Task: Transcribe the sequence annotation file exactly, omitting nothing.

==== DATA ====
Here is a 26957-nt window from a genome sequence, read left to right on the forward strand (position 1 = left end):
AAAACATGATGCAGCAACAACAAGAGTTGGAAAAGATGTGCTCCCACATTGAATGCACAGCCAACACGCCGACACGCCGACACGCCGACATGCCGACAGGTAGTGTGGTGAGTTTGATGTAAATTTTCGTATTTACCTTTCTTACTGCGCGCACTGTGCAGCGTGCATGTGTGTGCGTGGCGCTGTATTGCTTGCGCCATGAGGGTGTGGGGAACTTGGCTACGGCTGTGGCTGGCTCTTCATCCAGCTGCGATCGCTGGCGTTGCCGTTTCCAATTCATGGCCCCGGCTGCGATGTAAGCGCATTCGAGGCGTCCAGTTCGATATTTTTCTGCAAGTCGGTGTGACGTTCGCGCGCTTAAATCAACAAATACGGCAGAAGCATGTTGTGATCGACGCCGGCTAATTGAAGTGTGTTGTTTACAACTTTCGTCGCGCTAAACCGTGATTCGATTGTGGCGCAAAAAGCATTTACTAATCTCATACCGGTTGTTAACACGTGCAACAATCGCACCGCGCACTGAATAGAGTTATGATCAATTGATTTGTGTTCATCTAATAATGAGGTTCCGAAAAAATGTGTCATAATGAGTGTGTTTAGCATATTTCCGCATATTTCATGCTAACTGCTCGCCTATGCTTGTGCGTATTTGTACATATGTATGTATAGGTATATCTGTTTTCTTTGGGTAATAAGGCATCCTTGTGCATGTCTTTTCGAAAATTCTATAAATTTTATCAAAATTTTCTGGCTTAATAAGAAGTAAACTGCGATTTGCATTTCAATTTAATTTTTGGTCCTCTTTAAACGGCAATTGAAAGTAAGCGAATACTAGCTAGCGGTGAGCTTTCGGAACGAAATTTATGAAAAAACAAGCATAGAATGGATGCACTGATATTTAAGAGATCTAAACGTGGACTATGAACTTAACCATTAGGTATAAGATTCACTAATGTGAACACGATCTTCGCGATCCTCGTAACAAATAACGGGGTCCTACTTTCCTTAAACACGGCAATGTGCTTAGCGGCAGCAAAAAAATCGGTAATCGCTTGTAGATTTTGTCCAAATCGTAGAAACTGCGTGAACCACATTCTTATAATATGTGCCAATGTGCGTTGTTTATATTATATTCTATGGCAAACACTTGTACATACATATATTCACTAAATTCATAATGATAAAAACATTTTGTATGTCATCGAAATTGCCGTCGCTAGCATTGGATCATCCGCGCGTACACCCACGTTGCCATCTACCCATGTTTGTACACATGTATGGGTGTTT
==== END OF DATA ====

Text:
Here is a 26957-nt window from a genome sequence, read left to right on the forward strand (position 1 = left end):
AAAACATGATGCAGCAACAACAAGAGTTGGAAAAGATGTGCTCCCACATTGAATGCACAGCCAACACGCCGACACGCCGACACGCCGACATGCCGACAGGTAGTGTGGTGAGTTTGATGTAAATTTTCGTATTTACCTTTCTTACTGCGCGCACTGTGCAGCGTGCATGTGTGTGCGTGGCGCTGTATTGCTTGCGCCATGAGGGTGTGGGGAACTTGGCTACGGCTGTGGCTGGCTCTTCATCCAGCTGCGATCGCTGGCGTTGCCGTTTCCAATTCATGGCCCCGGCTGCGATGTAAGCGCATTCGAGGCGTCCAGTTCGATATTTTTCTGCAAGTCGGTGTGACGTTCGCGCGCTTAAATCAACAAATACGGCAGAAGCATGTTGTGATCGACGCCGGCTAATTGAAGTGTGTTGTTTACAACTTTCGTCGCGCTAAACCGTGATTCGATTGTGGCGCAAAAAGCATTTACTAATCTCATACCGGTTGTTAACACGTGCAACAATCGCACCGCGCACTGAATAGAGTTATGATCAATTGATTTGTGTTCATCTAATAATGAGGTTCCGAAAAAATGTGTCATAATGAGTGTGTTTAGCATATTTCCGCATATTTCATGCTAACTGCTCGCCTATGCTTGTGCGTATTTGTACATATGTATGTATAGGTATATCTGTTTTCTTTGGGTAATAAGGCATCCTTGTGCATGTCTTTTCGAAAATTCTATAAATTTTATCAAAATTTTCTGGCTTAATAAGAAGTAAACTGCGATTTGCATTTCAATTTAATTTTTGGTCCTCTTTAAACGGCAATTGAAAGTAAGCGAATACTAGCTAGCGGTGAGCTTTCGGAACGAAATTTATGAAAAAACAAGCATAGAATGGATGCACTGATATTTAAGAGATCTAAACGTGGACTATGAACTTAACCATTAGGTATAAGATTCACTAATGTGAACACGATCTTCGCGATCCTCGTAACAAATAACGGGGTCCTACTTTCCTTAAACACGGCAATGTGCTTAGCGGCAGCAAAAAAATCGGTAATCGCTTGTAGATTTTGTCCAAATCGTAGAAACTGCGTGAACCACATTCTTATAATATGTGCCAATGTGCGTTGTTTATATTATATTCTATGGCAAACACTTGTACATACATATATTCACTAAATTCATAATGATAAAAACATTTTGTATGTCATCGAAATTGCCGTCGCTAGCATTGGATCATCCGCGCGTACACCCACGTTGCCATCTACCCATGTTTGTACACATGTATGGGTGTTT